Vultures ready to swoop on US shopping centre convention
Vulture property buyers are circling the US shopping centre markets seeking out distressed malls which are making money but whose owners overpaid at the height of the boom or cannot find new financing.
They are expected to be out in force at next week's International Council of Shopping Centers convention in Las Vegas where attendance is expected to be down 40% because of the gloomy economic outlook.
'I think it's probably the worst mood we've had and I've been doing this for 30 years. The gloom and doom has taken a toll on the transaction business in both leasing and capital markets,' said Gerry Mason, managing director of Savills LLC, a division of Savills Plc, the world's third-largest real estate services company.
He said that tenant sales are down, vacancies are up and rental growth has slowed or in some cases has turned to declines. 'The prognosis short term is very poor and I don't think we're going any place upward in a hurry,' Mason added.
Of the 1,300 malls in the country, 200 to 300 are in danger of going out of business or becoming something else, he predicted.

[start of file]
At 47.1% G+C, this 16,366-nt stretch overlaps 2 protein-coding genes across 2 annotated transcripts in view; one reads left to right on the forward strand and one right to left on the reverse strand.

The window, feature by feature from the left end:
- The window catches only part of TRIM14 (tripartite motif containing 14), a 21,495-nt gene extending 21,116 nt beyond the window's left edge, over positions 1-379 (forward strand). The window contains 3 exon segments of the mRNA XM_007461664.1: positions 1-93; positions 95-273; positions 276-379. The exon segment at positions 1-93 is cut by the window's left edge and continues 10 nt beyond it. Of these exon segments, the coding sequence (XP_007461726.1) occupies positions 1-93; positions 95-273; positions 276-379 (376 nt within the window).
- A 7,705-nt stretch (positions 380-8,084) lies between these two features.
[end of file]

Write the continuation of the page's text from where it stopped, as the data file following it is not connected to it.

Last month, General Growth Properties Inc, the second-largest US mall operator filed for bankruptcy protection after it was unable to refinance its maturing loans.
A lot of commercial real estate buyers who thought they would be able to replace maturing interest-only loans with new debt are expected to fall into the same trap. And the bigger the loan, the less likely a borrower will be able to replace it.
Those taking part in the convention have reduced their spending. Some big exhibitors, such as Simon Property Group and Westfield Group aim to save a couple of million dollars by holding meetings in hotel suites and rooms instead of expensive stands.
Tenants will have the pick of malls and the upper hand negotiating new rents with prices that haven't been so good for 10 years according to Greg Masin, a Cushman & Wakefield senior director and a top retail leasing broker.